Counting is Hard for Critics

The following is a little bit of snark that ends with a genuine complaint.

Conductorless! Avoids Danger by Focusing on the Music

I am so glad that Conductorless! is both italicized and punctuated exclamitorily. I am also glad they avoided danger!

It was natural that an orchestra founded by musicians for musicians would get around to trying to fly on its own.

Most orchestras are founded by and/or for…not musicians?

In Conductorless!, the River Oaks Chamber Orchestra made its first foray into the rarefied realm of performing an entire program without a conductor. Saturday's performance at St. John the Divine Episcopal Church was a macho first step.

Macho? Really?

Throughout much of the millennium-old history of classical music, pieces involving more than a handful of musicians ended up needing some kind of leader, even if it was as simple as the head of a choir tapping a finger to keep the group together when chanting a psalm. We still encounter that kind of work in, say, a concerto performance directed by the soloist.

The arm-waving, pelvis-thrusting, leaping man we now think necessary on the podium was a latecomer, arriving less than 160 years ago. Certainly a lot of core orchestra repertoire now needs somebody to sort the music out and impose a unified idea.


ROCO got around that by choosing music — and a style of interpretation — that never put the group in real danger.

Danger of…? Thrusting? Not being macho? What's the subtext here?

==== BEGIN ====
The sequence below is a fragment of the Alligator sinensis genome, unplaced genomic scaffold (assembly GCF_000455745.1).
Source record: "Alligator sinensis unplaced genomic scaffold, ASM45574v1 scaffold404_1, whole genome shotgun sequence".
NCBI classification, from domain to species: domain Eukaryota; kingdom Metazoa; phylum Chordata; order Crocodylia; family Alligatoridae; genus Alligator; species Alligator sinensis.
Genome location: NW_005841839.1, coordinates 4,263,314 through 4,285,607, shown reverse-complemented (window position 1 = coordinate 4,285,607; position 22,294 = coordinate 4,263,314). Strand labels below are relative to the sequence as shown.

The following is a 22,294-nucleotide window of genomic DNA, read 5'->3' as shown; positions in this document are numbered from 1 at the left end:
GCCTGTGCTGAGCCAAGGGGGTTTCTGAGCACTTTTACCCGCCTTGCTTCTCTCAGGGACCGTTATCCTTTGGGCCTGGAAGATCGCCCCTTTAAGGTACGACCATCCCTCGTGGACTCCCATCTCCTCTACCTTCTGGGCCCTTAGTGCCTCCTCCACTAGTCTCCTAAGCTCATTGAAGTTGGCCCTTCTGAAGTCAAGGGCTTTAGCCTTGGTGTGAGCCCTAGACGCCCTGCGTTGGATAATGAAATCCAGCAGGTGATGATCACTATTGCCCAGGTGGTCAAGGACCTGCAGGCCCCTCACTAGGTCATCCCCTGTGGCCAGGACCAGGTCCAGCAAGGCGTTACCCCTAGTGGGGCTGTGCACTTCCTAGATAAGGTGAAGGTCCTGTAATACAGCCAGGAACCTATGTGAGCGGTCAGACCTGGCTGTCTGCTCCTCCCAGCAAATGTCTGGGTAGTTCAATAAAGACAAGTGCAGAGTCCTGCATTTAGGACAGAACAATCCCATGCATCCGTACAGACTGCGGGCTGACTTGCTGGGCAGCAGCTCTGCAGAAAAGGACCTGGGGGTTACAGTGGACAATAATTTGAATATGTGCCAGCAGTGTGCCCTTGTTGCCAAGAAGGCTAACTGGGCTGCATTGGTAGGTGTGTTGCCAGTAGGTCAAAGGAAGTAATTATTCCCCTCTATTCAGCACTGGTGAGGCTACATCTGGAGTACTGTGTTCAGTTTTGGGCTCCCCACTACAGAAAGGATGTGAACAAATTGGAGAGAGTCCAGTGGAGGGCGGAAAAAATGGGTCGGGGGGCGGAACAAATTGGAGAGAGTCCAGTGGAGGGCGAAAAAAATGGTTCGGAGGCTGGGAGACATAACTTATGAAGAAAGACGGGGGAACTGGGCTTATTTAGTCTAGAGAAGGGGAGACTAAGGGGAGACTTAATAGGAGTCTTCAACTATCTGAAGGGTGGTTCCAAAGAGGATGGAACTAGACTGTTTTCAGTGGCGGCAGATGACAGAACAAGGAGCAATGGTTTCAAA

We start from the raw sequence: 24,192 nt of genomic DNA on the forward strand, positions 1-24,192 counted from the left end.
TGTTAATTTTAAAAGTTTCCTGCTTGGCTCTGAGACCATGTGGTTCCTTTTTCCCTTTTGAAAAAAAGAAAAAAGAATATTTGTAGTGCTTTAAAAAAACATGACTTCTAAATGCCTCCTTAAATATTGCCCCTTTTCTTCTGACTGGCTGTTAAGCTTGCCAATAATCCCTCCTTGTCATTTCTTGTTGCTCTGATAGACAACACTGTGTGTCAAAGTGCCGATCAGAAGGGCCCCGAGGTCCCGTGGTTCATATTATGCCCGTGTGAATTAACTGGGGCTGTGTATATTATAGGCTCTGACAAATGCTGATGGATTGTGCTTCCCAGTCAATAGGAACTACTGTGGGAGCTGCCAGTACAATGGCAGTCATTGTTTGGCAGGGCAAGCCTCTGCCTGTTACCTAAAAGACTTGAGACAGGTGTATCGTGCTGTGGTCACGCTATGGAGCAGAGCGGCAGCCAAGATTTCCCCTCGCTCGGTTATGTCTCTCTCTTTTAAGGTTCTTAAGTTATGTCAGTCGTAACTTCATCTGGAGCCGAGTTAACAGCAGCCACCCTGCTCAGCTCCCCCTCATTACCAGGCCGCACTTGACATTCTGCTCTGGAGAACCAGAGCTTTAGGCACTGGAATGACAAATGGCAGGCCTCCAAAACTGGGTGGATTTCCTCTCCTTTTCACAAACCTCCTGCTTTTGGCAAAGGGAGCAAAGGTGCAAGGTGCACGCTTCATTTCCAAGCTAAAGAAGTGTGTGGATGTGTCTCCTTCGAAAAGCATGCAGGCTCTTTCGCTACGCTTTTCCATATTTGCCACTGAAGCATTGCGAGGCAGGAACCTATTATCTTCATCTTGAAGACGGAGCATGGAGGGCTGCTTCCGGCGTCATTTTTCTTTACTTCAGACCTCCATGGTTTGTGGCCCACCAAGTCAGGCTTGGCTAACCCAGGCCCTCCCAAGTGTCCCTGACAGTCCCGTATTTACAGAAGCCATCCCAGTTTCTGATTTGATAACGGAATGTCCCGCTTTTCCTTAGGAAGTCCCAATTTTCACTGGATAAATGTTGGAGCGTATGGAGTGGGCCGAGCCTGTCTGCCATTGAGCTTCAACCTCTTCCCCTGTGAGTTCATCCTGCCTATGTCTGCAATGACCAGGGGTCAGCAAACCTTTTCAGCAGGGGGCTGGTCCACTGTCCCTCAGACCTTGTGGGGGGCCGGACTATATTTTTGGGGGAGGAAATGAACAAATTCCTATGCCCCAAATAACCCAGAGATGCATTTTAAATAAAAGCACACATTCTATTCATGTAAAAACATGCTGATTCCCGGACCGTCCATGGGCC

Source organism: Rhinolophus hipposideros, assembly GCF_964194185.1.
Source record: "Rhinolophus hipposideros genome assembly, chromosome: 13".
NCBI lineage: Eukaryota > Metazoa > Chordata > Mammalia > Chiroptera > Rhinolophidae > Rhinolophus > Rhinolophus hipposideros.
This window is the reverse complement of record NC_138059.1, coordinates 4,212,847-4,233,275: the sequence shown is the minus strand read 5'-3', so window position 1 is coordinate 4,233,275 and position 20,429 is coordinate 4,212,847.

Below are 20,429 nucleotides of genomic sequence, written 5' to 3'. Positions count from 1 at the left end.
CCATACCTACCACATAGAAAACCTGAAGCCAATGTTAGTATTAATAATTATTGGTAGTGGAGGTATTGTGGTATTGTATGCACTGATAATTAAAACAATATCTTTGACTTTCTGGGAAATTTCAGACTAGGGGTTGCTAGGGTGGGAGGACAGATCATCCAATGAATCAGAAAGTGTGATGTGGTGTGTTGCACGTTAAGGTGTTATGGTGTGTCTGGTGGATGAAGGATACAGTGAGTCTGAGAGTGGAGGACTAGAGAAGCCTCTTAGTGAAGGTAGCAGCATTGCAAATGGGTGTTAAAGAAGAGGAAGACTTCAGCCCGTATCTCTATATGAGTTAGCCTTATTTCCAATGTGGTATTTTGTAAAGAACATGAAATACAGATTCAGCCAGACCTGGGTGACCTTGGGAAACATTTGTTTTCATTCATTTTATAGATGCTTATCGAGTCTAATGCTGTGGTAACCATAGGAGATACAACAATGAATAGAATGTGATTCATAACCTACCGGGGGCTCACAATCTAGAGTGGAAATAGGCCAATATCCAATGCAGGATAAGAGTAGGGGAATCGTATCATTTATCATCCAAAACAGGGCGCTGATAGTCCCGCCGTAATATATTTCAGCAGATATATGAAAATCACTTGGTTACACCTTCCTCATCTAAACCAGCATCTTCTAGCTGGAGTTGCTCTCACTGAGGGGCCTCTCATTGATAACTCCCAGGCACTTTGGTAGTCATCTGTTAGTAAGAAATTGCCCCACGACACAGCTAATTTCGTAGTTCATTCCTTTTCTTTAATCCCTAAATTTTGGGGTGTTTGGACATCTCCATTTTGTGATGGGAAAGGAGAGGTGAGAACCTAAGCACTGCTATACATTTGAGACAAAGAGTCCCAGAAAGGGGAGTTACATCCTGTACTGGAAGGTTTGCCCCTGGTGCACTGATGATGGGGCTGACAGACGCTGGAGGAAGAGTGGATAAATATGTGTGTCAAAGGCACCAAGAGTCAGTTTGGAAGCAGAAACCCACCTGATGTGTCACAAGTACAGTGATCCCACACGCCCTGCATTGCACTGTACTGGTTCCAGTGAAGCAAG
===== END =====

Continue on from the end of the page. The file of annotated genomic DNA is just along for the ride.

It opened with a piece of chamber music for eight woodwinds: Decet by Rumanian George Enescu.

Um. It, uh. Decet. For eight woodwinds. Eight? Octet? What?

Decet is for ten. Quartet = four. Quintet = five. And so forth. Up to ten. Which is a decet. For ten woodwinds. You can look it up. I would even venture to say you should have looked it up.

But you did not.


Empiricus said...

Eight woodwinds and TWO page turners.

Empiricus said...

i suppose it could have been eight woodwinds, one page turner and one Jesus.

Sator Arepo said...

I think Mr. Ward unleased a 'tet offensive on me.

Anonymous said...

Surely you've heard of the five player version of the Stravinsky Octet?

Electric bass, hurdy-gurdy and three basset horns.

... that one was bad. Brahms Fifth Symphony bad.

Anonymous said...

... oh, and the italicized title with the ! attached gave me vision of the orchestra sporting "jazz hands" as they came on stage.

And while we're at it, the idea that this kind of performance is "macho" is silly. The idea of the authortarian, artistically univisual leader seems macho. Operating by a kind of aesthetic consensus seems to be anti-macho.

McClary would have a fun time with that.

Sator Arepo said...

Yeah. Bring on McClary, for once.

Murderface said...

The woodwindists (woodwinders?) were so macho they only needed eight to play a decet.

OK, no. It is impossible to play woodwind and be macho. Even the sax, which comes the closest to being macho, is still just the retarded cousin of both A) rock bands and B) the brass section.

Not macho, no matter how many parts you play on it, or how few conductors thrust their pelvises at it.

Aaron said...

Maybe they had Rahassan Roland Kirk and his evil twin playing two woodwinds at the same time.

I would pay good money to see that, actually. I might even pay just to see the evil twin.